The FBI's failure


The FBI's failure

Jun 5, 2006 3 min read

Former Senior Research Fellow, Center for National Defense

Peter researched and developed Heritage’s policy on weapons of mass destruction and counter proliferation.

This weekend's arrest of 17 homegrown al Qaeda wannabes just across the border in Canada is a nightmarish reminder of the horrors that have been - and could be - right here at home again if we don't fully get our counterterrorism act together soon.

By many accounts, despite a ballooning budget and staff, the FBI is still struggling to get its arms around its newly reinvigorated counterror (CT) mission - a critical capability that could prevent another 9/11.

John Gannon, a former CIA and Homeland Security official, told the Senate in late April: "We still do not have a domestic-intelligence service that can collect effectively against the terrorist threat to the homeland or provide authoritative analysis of that threat."

Many experts say that the competent collection and analysis of domestic CT intelligence could have "connected the dots" and prevented 9/11. Yet this still remains the weakest link in our domestic fight in the War on Terror.

Experts contend that if President Bush hadn't taken the fight to the terrorists in places like Afghanistan and Iraq, we'd have a real terrorism problem here - one they believe the FBI couldn't handle.

And what about the post-9/11 anthrax letters? The FBI still hasn't closed those cases. What's more important: Digging up Jimmy Hoffa's corpse on some Michigan farm, or preventing another deadly anthrax attack? Priorities, puh-leez!

Another obvious sign of failure: The G-men still haven't developed an accurate terrorist watch list. FBI Director Robert Mueller told Congress it will be "some time" before that's done. That the bureau has had to scrap its $500 million Trilogy computer system hasn't helped, either.

So what's the problem?

First, there is the FBI's culture. The bureau has long considered itself a law-enforcement outfit. Getting an executive suite in the Hoover HQ building means cuffing and convicting crooks, not penetrating and analyzing shadowy Islamic terrorist networks.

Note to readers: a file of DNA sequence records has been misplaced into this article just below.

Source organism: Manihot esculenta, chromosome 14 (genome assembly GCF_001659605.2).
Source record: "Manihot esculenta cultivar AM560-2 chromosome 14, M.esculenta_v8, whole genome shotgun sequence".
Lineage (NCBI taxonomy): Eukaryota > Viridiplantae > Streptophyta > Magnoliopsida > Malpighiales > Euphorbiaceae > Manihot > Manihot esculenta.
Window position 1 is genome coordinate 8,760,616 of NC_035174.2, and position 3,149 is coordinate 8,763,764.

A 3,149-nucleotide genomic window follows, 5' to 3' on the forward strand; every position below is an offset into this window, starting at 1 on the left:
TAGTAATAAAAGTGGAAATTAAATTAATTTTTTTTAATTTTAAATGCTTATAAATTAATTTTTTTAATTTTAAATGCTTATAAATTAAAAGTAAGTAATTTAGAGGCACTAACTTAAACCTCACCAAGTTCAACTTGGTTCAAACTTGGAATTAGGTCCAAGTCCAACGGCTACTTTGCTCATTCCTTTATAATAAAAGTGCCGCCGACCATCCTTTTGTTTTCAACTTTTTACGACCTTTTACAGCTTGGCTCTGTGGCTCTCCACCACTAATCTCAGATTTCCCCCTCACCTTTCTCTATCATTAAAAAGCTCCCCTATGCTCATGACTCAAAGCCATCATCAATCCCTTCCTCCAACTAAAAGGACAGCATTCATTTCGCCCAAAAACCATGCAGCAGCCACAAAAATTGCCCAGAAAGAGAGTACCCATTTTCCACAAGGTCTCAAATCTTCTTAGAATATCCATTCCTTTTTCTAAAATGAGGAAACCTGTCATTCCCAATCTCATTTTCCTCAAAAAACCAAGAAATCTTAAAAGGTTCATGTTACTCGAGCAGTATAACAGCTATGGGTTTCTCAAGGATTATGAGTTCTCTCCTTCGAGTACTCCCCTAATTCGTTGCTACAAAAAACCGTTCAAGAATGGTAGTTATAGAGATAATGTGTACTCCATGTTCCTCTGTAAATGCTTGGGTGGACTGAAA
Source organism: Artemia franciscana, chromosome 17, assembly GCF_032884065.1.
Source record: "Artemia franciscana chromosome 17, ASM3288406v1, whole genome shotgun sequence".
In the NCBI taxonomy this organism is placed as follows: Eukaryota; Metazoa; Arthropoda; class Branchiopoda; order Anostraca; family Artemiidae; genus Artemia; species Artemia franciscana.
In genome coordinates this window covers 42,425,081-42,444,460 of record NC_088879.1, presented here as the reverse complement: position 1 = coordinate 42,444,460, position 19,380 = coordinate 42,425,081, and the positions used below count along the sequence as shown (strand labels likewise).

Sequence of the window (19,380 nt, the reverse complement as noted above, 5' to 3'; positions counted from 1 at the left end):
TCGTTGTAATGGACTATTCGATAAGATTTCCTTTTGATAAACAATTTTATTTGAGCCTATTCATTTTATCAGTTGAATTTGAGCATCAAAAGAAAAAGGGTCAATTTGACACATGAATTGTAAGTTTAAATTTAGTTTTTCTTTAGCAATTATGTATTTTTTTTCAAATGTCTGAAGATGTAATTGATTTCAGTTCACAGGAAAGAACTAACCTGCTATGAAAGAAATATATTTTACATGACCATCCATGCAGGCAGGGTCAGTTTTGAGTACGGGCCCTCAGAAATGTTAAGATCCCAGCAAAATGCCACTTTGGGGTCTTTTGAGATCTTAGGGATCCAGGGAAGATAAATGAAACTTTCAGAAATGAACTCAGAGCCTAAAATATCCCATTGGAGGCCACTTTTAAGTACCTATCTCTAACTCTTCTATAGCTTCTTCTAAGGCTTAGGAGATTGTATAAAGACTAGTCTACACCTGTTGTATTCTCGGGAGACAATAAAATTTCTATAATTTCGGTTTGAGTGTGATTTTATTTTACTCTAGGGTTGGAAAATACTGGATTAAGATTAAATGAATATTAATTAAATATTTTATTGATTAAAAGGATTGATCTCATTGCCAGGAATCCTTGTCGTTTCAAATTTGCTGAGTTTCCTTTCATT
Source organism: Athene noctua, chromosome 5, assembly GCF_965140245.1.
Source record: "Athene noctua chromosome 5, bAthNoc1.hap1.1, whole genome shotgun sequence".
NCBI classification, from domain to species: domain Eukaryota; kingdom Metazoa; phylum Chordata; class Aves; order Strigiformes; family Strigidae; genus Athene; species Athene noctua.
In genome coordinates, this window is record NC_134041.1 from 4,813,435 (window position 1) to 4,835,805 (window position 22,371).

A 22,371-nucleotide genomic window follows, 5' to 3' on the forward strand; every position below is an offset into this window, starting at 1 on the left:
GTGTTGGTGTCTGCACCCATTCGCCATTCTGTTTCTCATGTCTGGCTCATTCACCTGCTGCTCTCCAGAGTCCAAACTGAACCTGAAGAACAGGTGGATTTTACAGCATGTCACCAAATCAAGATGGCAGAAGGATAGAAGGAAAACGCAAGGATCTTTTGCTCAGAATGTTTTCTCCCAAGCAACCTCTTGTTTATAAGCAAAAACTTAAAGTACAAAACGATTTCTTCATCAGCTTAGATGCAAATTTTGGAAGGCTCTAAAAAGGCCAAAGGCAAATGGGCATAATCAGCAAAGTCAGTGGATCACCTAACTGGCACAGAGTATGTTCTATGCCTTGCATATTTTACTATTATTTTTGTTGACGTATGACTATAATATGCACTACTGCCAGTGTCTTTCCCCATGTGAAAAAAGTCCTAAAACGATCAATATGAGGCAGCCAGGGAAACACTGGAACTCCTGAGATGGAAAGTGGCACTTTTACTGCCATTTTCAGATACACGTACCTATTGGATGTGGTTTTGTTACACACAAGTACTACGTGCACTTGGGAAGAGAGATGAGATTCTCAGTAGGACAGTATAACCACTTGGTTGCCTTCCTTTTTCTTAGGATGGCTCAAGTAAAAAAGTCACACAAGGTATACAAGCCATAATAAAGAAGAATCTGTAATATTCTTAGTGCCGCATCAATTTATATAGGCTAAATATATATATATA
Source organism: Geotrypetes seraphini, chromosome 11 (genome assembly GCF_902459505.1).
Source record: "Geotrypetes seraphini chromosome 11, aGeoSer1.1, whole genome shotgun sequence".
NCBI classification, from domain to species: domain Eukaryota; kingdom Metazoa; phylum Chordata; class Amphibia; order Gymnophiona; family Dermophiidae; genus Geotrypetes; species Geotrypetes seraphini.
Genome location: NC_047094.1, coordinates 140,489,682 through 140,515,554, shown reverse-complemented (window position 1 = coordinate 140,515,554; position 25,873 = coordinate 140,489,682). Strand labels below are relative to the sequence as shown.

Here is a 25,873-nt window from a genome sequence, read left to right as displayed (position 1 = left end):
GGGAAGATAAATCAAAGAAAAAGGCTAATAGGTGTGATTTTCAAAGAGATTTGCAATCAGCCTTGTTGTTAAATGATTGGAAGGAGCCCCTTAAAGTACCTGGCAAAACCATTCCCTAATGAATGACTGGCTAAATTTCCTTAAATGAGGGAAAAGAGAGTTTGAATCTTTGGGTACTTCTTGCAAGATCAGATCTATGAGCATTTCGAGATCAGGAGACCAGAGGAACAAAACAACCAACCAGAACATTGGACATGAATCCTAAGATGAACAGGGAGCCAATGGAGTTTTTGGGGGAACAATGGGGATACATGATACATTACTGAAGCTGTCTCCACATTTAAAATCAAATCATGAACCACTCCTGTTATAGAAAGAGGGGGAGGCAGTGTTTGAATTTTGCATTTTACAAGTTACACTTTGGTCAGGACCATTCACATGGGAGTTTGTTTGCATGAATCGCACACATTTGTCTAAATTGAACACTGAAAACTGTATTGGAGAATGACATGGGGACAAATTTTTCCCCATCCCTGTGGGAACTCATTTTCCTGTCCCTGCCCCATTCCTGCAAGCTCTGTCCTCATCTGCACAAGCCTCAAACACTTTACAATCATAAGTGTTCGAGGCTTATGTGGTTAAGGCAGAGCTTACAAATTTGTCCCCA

Insiders are concerned that the long-standing FBI "cop" mentality of investigating a crime after it happens (i.e., reactive) isn't translating well into a CT state of mind, which must prevent a crime before it happens (i.e., predictive).

Personnel turnover has been a snag, too. Six - count 'em, six - senior CT managers have left the bureau since 9/11. Granted, it's a tough, thankless position, but the last one punched out after only eight months in the job. Something is amiss . . .

The flight of key personnel to the outside slows the bureau's much-needed CT transformation. Mueller says burnout and better pay are key factors in the "brain drain" to cushy security chief jobs at Fortune 500 companies.

In fairness, the G-men have made progress, too. The bureau established the National Security Branch from the separate counterterrorism, counterintelligence and intelligence divisions to improve info sharing.

And the FBI has added 2,000 new intelligence agents, doubling their ranks, dispersing them to Field Intelligence Groups in the FBI's 56 field offices - and established 120 Joint Terrorism Task Forces. Both upgrades helped the FBI contribute (along with the Homeland Security Department, the U.S. military, CIA and countless others) to preventing another homeland terrorist strike. No small achievement, by any measure.

And CT info is getting passed down to the local level, too, according to Mueller. According to first responders, information-sharing, while still far from perfect, is improving. Over 6,000 local/ state police have been given access to classified CT info.

On evidence, the FBI's is making only halting progress in balancing its "Book 'em, Dano" law-enforcement culture with its "Get Osama" counterterrorism mission. So what should be done?

First, Congress and Director of National Intelligence John Negroponte must exercise rigorous oversight, pressuring the FBI to fully embrace its CT mandate on par with battling crime. If the job isn't getting done, heads should roll.

Second, don't create another CT agency, like the British MI-5. Keep CT intel/law enforcement at FBI. The intel community is bloated enough already - and MI-5 wasn't able to prevent last year's London terror attacks, which killed more than 50 people.

Third, don't increase the Pentagon's or the CIA's domestic CT role. Beyond civil-liberty concerns, their CT assignments should be overseas, making sure foreign terrorists don't get to our shores. Let FBI (and DHS) do domestic CT.

The idea that the FBI can't do domestic CT is hogwash. It successfully caught spies, saboteurs and ran agents before and during World War II. The mere notion that it can't do the job now must have J. Edgar Hoover rolling over in his grave.

Peter Brookes, a senior fellow at The Heritage Foundation, is the author of "A Devil's Triangle: Terrorism, WMD and Rogue States."

First appeared in the New York Post